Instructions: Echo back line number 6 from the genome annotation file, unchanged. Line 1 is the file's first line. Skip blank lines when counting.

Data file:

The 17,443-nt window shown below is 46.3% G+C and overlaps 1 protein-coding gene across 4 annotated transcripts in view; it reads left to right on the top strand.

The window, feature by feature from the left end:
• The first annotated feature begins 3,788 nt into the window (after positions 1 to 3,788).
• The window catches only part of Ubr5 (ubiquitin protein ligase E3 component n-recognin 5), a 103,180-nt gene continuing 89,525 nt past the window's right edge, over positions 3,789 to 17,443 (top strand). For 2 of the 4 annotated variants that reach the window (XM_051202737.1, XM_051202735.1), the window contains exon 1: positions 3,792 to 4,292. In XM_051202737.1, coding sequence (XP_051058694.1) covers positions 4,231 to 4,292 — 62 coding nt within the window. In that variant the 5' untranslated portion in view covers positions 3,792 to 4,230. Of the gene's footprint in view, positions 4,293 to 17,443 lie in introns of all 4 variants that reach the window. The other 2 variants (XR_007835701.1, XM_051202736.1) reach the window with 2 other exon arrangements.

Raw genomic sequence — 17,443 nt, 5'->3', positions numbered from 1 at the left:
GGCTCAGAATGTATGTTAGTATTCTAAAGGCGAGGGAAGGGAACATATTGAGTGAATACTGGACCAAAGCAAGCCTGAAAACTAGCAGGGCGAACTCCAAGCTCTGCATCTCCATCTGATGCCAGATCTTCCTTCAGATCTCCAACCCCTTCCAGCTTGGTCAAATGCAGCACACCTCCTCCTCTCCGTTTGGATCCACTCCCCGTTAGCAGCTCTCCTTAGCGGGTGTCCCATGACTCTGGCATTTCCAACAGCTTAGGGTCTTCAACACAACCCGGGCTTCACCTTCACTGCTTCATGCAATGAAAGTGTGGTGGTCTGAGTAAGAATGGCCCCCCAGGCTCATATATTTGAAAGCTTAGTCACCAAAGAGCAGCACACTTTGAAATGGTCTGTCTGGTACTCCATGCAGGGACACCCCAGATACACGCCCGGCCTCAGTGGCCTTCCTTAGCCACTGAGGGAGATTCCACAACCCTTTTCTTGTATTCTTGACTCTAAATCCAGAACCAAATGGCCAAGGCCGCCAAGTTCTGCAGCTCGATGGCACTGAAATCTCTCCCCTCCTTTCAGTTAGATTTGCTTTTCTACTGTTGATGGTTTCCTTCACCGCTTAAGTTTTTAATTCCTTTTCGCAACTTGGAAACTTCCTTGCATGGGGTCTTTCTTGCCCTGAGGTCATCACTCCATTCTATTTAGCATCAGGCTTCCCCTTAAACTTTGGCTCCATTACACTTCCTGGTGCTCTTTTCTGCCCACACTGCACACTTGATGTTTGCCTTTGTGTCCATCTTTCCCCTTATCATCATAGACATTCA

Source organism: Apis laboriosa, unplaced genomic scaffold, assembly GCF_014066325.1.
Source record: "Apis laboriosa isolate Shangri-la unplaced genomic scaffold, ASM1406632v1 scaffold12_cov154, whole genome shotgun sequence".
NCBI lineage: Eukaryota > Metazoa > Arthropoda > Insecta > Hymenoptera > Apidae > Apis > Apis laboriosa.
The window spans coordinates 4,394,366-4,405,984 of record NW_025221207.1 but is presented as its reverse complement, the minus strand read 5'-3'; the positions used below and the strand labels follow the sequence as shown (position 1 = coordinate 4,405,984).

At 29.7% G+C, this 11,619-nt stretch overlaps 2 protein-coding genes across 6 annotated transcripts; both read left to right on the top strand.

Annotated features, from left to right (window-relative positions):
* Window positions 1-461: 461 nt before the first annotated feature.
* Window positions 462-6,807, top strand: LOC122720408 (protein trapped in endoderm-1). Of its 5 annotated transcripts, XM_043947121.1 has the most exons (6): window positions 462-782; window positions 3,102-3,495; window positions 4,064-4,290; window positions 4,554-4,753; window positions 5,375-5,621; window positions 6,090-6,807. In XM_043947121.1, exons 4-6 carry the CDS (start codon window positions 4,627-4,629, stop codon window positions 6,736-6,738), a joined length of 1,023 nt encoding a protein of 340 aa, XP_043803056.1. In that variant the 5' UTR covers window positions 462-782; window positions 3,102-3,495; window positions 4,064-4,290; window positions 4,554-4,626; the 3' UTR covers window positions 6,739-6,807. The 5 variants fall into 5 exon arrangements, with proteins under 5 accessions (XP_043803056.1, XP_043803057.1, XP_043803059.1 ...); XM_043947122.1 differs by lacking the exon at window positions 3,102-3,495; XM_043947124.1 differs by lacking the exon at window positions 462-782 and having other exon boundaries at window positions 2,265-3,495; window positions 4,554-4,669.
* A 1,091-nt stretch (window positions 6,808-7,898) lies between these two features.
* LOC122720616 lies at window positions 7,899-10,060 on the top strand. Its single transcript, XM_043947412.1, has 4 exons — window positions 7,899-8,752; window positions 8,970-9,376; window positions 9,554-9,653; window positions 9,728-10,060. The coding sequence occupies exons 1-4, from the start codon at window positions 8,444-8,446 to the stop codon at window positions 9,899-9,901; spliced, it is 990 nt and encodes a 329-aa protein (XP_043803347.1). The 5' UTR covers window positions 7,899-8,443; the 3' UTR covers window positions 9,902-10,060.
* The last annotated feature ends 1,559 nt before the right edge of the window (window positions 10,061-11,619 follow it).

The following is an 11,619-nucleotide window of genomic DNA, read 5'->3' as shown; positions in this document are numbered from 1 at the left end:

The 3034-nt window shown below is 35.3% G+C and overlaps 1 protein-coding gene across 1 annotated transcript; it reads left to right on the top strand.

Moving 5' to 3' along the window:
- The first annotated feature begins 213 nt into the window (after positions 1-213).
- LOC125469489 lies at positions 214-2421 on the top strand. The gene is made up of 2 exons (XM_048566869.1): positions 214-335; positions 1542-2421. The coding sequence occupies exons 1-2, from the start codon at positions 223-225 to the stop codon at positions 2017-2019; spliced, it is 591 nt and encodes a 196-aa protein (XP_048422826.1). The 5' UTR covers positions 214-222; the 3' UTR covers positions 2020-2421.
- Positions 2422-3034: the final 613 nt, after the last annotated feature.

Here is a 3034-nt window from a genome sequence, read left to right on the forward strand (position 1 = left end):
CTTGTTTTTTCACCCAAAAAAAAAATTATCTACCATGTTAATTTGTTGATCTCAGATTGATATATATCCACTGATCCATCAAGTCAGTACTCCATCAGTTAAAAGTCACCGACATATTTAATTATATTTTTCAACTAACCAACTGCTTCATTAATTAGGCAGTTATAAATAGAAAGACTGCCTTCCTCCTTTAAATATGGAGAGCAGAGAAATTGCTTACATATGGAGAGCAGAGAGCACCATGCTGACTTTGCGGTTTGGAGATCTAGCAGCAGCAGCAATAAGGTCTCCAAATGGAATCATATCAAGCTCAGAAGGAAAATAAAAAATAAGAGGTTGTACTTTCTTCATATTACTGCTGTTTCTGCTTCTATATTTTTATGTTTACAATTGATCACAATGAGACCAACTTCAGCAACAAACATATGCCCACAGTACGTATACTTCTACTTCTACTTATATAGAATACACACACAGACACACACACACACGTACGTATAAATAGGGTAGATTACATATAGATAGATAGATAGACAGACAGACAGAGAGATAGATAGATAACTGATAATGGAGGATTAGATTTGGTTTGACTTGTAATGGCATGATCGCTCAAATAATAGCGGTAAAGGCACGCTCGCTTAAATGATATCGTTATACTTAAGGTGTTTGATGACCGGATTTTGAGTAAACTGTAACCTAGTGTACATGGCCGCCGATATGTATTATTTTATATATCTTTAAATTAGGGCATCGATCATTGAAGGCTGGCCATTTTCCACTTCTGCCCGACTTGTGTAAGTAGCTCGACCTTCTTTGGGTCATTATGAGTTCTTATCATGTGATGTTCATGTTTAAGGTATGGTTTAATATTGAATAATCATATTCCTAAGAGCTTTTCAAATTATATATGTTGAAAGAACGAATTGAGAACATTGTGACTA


GGCTCAGAATGTATGTTAGTATTCTAAAGGCGAGGGAAGGGAACATATTGAGTGAATACTGGACCAAAGCAAGCCTGAAAACTAGCAGGGCGAACTCCAAGCTCTGCATCTCCATCTGATGCCAGATCTTCCTTCAGATCTCCAACCCCTTCCAGCTTGGTCAAATGCAGCACACCTCCTCCTCTCCGTTTGGATCCACTCCCCGTTAGCAGCTCTCCTTAGCGGGTGTCCCATGACTCTGGCATTTCCAACAGCTTAGGGTCTTCAACACAACCCGGGCTTCACCTTCACTGCTTCATGCAATGAAAGTGTGGTGGTCTGAGTAAGAATGGCCCCCCAGGCTCATATATTTGAAAGCTTAGTCACCAAAGAGCAGCACACTTTGAAATGGTCTGTCTGGTACTCCATGCAGGGACACCCCAGATACACGCCCGGCCTCAGTGGCCTTCCTTAGCCACTGAGGGAGATTCCACAACCCTTTTCTTGTATTCTTGACTCTAAATCCAGAACCAAATGGCCAAGGCCGCCAAGTTCTGCAGCTCGATGGCACTGAAATCTCTCCCCTCCTTTCAGTTAGATTTGCTTTTCTACTGTTGATGGTTTCCTTCACCGCTTAAGTTTTTAATTCCTTTTCGCAACTTGGAAACTTCCTTGCATGGGGTCTTTCTTGCCCTGAGGTCATCACTCCATTCTATTTAGCATCAGGCTTCCCCTTAAACTTTGGCTCCATTACACTTCCTGGTGCTCTTTTCTGCCCACACTGCACACTTGATGTTTGCCTTTGTGTCCATCTTTCCCCTTATCATCATAGACATTCA